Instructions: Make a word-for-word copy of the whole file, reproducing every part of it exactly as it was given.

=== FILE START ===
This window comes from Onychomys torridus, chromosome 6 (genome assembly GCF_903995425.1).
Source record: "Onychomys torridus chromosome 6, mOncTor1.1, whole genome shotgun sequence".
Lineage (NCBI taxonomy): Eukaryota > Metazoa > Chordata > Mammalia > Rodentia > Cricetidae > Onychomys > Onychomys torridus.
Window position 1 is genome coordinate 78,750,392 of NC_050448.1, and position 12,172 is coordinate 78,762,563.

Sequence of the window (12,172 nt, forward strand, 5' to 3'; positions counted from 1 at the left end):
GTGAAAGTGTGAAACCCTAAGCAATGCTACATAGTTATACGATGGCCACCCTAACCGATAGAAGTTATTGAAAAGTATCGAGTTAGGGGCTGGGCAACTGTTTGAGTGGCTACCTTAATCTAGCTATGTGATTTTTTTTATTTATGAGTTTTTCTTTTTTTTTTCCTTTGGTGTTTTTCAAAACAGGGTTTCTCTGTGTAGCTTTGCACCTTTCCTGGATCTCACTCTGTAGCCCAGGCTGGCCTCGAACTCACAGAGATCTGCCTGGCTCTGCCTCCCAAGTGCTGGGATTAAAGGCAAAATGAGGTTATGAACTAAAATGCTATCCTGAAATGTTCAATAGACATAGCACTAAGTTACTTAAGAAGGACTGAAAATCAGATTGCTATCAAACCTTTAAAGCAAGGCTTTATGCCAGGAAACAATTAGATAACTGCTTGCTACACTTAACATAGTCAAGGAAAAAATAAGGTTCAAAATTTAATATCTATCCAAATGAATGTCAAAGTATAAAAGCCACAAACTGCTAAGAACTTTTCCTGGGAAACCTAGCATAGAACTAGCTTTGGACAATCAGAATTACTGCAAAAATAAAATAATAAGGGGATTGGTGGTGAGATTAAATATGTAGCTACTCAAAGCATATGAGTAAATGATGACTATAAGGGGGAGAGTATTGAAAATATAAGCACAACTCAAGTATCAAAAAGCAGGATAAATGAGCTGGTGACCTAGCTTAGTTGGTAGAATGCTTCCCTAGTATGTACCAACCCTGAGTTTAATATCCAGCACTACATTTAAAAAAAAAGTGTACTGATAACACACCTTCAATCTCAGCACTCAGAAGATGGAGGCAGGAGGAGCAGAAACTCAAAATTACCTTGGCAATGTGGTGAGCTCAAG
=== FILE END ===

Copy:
This window comes from Onychomys torridus, chromosome 6 (genome assembly GCF_903995425.1).
Source record: "Onychomys torridus chromosome 6, mOncTor1.1, whole genome shotgun sequence".
Lineage (NCBI taxonomy): Eukaryota > Metazoa > Chordata > Mammalia > Rodentia > Cricetidae > Onychomys > Onychomys torridus.
Window position 1 is genome coordinate 78,750,392 of NC_050448.1, and position 12,172 is coordinate 78,762,563.

Sequence of the window (12,172 nt, forward strand, 5' to 3'; positions counted from 1 at the left end):
GTGAAAGTGTGAAACCCTAAGCAATGCTACATAGTTATACGATGGCCACCCTAACCGATAGAAGTTATTGAAAAGTATCGAGTTAGGGGCTGGGCAACTGTTTGAGTGGCTACCTTAATCTAGCTATGTGATTTTTTTTATTTATGAGTTTTTCTTTTTTTTTTCCTTTGGTGTTTTTCAAAACAGGGTTTCTCTGTGTAGCTTTGCACCTTTCCTGGATCTCACTCTGTAGCCCAGGCTGGCCTCGAACTCACAGAGATCTGCCTGGCTCTGCCTCCCAAGTGCTGGGATTAAAGGCAAAATGAGGTTATGAACTAAAATGCTATCCTGAAATGTTCAATAGACATAGCACTAAGTTACTTAAGAAGGACTGAAAATCAGATTGCTATCAAACCTTTAAAGCAAGGCTTTATGCCAGGAAACAATTAGATAACTGCTTGCTACACTTAACATAGTCAAGGAAAAAATAAGGTTCAAAATTTAATATCTATCCAAATGAATGTCAAAGTATAAAAGCCACAAACTGCTAAGAACTTTTCCTGGGAAACCTAGCATAGAACTAGCTTTGGACAATCAGAATTACTGCAAAAATAAAATAATAAGGGGATTGGTGGTGAGATTAAATATGTAGCTACTCAAAGCATATGAGTAAATGATGACTATAAGGGGGAGAGTATTGAAAATATAAGCACAACTCAAGTATCAAAAAGCAGGATAAATGAGCTGGTGACCTAGCTTAGTTGGTAGAATGCTTCCCTAGTATGTACCAACCCTGAGTTTAATATCCAGCACTACATTTAAAAAAAAAGTGTACTGATAACACACCTTCAATCTCAGCACTCAGAAGATGGAGGCAGGAGGAGCAGAAACTCAAAATTACCTTGGCAATGTGGTGAGCTCAAG